Issue #05 | Alarm is polarizing, concern is universal
That’s Interesting #05: Alarm is polarizing, concern is universal
It’s hard to watch Jennifer-Lawrence-as-Doctor-Kate-Dibiasky’s public breakdown in the face of total planetary collapse without a chaotic mixture of both total sympathy and rage — and yet just a smidgen of relief that someone else sees it too: the total absurdity of pretending everything is going to be fine, when it absolutely isn’t.
Like her, most of us are so utterly alarmed by the trajectory of climate inaction that we want to violently shake anyone who isn’t equally alarmed, as if that would somehow wake them up to this crisis.
But is our alarm really getting everyone else alarmed?
What we’re finding…
Last summer, while extreme weather was making headlines everyday, we took advantage of its temporary salience to help connect the dots: it’s all a consequence of climate change; it’s all one emergency.
Though this message was highly effective with progressives, it not only failed to get more people onboard, it caused backlash among those who weren’t already bought into the issue.
The data say…
Even when the message itself isn’t about extreme weather, imagery of violent storms and destructive wildfires seem counterproductive.
The following 15-second spots had nearly the exact same copy: “90% of Americans agree that it’s fair to pay for what you pollute. It’s time to put a price on pollution.”
The results from an RCT showed that:
- Visuals of smog and smokestacks created the highest lift in support for government action
- Storms and wildfires hardly lifted, largely due to declining support from conservative-leaning audiences
The word “alarm” originates from the Italian battle cry all’arme!, literally meaning “to arms!” or “to your weapons!” But waging a war is hard when there isn’t a common enemy, when the narrative about the antagonist isn’t cohesive or agreed upon.
Prior research has highlighted the limited effect of using fear as a motivating factor. From our partners at the Climate Advocacy Lab, referencing Robert Ruiter’s research:
“…the media often uses fear to attract attention to the issue, but … the effectiveness of using fear to engage the public is limited, and [these] strategies can often backfire.”
The tightrope we need to walk is effectively increasing concern. Interestingly, the common association of concern with “anxiety” and “worry” are recent use cases. The etymological roots of “concern” lies in the Latin word cernere: to sift or to distinguish, later evolving to concernere, meaning “to be relevant to.”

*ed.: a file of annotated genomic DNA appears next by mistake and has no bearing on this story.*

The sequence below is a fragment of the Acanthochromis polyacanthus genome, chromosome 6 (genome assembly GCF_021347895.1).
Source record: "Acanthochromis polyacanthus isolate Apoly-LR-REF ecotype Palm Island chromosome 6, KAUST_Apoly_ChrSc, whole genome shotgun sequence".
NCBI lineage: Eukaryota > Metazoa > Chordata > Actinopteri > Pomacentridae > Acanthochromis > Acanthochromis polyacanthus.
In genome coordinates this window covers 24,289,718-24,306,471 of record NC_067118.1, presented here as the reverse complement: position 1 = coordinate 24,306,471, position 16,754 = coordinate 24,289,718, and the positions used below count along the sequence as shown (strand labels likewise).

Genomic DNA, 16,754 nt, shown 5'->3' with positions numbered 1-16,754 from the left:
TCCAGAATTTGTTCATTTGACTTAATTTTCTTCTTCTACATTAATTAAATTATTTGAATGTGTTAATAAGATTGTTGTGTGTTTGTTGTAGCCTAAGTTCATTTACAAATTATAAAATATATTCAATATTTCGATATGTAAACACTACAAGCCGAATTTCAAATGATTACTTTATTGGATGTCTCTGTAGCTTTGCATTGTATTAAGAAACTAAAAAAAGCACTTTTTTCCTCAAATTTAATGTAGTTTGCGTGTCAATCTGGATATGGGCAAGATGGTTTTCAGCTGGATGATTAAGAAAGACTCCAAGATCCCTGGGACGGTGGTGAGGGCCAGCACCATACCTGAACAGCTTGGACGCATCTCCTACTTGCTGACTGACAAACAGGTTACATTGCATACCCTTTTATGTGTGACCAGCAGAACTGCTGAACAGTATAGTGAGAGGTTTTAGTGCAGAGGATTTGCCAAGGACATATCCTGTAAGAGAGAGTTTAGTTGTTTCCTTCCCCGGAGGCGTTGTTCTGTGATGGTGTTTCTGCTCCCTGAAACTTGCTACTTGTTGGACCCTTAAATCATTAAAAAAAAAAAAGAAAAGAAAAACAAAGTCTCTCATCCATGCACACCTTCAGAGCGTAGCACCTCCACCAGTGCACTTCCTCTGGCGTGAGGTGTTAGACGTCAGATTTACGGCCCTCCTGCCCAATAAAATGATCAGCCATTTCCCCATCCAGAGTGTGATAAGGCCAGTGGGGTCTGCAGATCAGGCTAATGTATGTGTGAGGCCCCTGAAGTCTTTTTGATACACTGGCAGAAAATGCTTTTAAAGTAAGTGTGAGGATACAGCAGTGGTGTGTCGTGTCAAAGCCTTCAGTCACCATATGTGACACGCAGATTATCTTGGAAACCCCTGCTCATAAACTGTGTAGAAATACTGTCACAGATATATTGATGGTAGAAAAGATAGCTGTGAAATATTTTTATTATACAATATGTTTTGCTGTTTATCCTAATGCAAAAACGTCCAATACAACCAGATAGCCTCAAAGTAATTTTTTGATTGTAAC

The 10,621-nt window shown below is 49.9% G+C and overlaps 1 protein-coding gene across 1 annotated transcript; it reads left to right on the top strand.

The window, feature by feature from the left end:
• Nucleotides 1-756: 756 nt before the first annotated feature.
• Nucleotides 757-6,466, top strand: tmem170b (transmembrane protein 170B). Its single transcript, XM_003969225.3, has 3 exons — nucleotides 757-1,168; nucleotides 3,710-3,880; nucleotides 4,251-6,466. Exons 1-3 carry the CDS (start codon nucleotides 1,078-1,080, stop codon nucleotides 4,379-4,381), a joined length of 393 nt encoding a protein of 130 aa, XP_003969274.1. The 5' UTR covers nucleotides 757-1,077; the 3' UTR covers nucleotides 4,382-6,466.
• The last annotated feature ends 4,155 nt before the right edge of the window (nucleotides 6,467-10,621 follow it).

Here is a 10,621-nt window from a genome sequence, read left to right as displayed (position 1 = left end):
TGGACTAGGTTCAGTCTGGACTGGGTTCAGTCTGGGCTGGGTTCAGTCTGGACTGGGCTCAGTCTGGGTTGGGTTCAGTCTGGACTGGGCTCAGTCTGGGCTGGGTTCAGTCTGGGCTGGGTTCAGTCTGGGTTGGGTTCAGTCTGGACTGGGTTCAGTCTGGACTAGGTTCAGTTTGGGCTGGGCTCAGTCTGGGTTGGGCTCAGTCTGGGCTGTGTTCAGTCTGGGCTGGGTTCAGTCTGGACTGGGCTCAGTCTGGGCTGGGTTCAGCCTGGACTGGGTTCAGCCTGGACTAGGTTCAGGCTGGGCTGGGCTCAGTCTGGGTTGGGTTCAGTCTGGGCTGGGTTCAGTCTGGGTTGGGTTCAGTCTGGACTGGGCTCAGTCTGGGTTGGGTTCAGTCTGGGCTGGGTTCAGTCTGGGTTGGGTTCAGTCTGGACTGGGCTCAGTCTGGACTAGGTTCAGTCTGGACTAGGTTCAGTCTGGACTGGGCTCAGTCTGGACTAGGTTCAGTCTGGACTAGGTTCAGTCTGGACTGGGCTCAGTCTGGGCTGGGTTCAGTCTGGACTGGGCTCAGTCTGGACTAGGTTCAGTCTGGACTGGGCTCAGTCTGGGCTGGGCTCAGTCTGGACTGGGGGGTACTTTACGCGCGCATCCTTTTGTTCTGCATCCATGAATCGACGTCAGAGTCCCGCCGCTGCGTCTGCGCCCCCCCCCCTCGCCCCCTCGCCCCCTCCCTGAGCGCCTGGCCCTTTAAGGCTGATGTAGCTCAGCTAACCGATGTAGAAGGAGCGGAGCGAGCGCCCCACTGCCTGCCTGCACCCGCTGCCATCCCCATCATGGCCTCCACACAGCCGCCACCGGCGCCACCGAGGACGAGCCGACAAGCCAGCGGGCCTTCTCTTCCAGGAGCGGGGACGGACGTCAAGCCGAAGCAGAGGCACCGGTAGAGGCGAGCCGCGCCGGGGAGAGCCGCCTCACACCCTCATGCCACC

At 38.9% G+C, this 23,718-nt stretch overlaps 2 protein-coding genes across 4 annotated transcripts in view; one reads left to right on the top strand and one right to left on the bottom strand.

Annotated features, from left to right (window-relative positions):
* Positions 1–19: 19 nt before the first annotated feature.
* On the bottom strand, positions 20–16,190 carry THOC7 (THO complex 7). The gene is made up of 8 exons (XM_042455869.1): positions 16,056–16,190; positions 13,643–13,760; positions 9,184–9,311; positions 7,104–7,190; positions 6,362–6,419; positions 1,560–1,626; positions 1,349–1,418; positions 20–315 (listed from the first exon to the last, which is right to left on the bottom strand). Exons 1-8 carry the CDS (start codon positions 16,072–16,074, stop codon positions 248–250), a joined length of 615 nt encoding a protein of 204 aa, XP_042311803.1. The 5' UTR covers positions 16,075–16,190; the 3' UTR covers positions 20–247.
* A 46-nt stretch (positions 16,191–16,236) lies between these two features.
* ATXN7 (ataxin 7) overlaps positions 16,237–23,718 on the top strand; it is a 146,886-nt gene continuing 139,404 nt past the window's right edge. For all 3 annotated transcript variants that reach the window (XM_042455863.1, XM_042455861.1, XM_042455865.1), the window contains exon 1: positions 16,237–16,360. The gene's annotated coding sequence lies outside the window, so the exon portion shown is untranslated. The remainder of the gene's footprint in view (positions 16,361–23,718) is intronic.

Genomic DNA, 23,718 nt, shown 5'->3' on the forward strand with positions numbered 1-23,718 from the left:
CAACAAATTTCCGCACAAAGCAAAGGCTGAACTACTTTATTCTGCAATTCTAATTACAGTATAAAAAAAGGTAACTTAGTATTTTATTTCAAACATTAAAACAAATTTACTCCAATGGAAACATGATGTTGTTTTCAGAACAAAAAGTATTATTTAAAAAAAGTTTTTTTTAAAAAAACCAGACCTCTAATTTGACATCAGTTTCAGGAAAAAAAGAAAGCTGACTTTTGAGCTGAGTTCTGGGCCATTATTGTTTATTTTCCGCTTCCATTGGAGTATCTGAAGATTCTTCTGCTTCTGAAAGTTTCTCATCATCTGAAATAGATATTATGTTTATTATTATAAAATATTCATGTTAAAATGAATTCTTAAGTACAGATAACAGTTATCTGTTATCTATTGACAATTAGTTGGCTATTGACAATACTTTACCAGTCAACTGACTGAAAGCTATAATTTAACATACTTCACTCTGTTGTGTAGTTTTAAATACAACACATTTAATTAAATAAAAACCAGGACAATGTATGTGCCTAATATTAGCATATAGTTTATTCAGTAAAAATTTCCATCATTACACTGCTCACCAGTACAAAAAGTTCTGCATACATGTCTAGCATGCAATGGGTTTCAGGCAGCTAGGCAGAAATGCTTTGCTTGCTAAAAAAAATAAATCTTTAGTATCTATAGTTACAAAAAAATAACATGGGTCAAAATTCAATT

This is why content featuring Science Moms talking about their children or talking to other moms about climate does so well: they increase worry through relevance.
What to do about it…
It’s surprisingly simple:
- Reframe the issue as a pollution problem; it’s relevant for everyone.
- Fight wealthy-, corporate-, mega-polluters, not climate change.
We should still educate the public about the catastrophic consequences of climate change, and there are smart, effective ways to do that.
But we need to take more advantage of the fact that anti-pollutionism continually proves to be one of the most persuasive and unifying frames that generate support.
One more thing…
Backlash from fear-mongering appears to be primarily an American phenomenon, playing out along partisan lines. In other countries, such as Germany and the UK, alarmism — for example, declaring a Code Red, a state of emergency — appears to be an effective tactic.
Just goes to show how much more foundational work needs to be laid before sounding the alarm actually gets people ready for a fight.
Before we sign off, we wanted to send our prayers and sympathies to the families affected by the Marshall Fires in Colorado over the last several weeks, especially to the scientists who have dedicated their lives to climate research. The stakes are only getting higher, making us more determined than ever to mobilize hundreds of millions to finally take big and bold action.
Until next time,
John and Jessica
John Marshall is the founder and CEO of Potential Energy. Jessica Lu leads the Potential Energy Insights Lab. Contact either of us with ideas or questions: firstname.lastname@example.org.